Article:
Cruel And Unusual? Supreme Court To Consider Life For Juveniles


The Wall Street Journal reviews the case of Joe Sullivan, who in 1989–when he was 13–was convicted of breaking into a Pensacola, Fla., house, stealing jewelry and coins, and raping the 72-year-old woman who lived there. Coming after 17 prior offenses that included assault, burglary and animal cruelty, a judge sentenced Sullivan to life imprisonment, which in Florida carries no possibility of parole. The Supreme Court will hear arguments on the appeal of his sentence on Nov. 9.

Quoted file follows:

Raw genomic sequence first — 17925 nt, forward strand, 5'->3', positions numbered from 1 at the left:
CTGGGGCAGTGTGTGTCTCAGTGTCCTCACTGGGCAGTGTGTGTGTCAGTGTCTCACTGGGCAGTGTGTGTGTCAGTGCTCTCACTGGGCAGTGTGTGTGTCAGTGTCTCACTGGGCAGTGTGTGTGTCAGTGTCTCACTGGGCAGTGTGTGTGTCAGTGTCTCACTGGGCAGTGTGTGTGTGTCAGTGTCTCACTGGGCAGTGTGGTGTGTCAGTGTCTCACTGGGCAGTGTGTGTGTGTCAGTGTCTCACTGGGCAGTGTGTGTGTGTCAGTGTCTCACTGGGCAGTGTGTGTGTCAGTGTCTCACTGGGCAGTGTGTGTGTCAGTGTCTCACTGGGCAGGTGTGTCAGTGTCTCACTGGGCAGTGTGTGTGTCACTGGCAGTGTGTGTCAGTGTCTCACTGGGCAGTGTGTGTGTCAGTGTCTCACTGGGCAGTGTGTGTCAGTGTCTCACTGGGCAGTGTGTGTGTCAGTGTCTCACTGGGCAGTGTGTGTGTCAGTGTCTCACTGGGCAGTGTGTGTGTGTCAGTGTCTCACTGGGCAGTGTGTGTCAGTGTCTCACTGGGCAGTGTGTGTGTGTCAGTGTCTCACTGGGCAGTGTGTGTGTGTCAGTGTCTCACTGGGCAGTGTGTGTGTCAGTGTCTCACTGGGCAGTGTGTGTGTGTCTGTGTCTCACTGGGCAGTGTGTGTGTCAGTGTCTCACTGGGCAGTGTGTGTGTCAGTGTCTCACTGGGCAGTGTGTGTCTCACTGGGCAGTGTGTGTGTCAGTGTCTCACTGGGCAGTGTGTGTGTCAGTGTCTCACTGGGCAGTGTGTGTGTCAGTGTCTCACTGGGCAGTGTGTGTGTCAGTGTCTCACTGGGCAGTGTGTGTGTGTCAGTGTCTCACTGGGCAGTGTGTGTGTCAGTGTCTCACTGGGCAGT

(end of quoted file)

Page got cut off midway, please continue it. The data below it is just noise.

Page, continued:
It is one of the central criminal-justice cases of the 2009-10 term and will mark the first time the high court will consider whether sentencing a juvenile offender to life without parole for a crime in which no one died violates the Eighth Amendment prohibition of “cruel and unusual punishments.” In a companion case the same day, the court also will weigh the fate of Terrance Graham, now serving life for armed burglary of a Jacksonville, Fla., barbecue restaurant at age 16.

Comments are closed.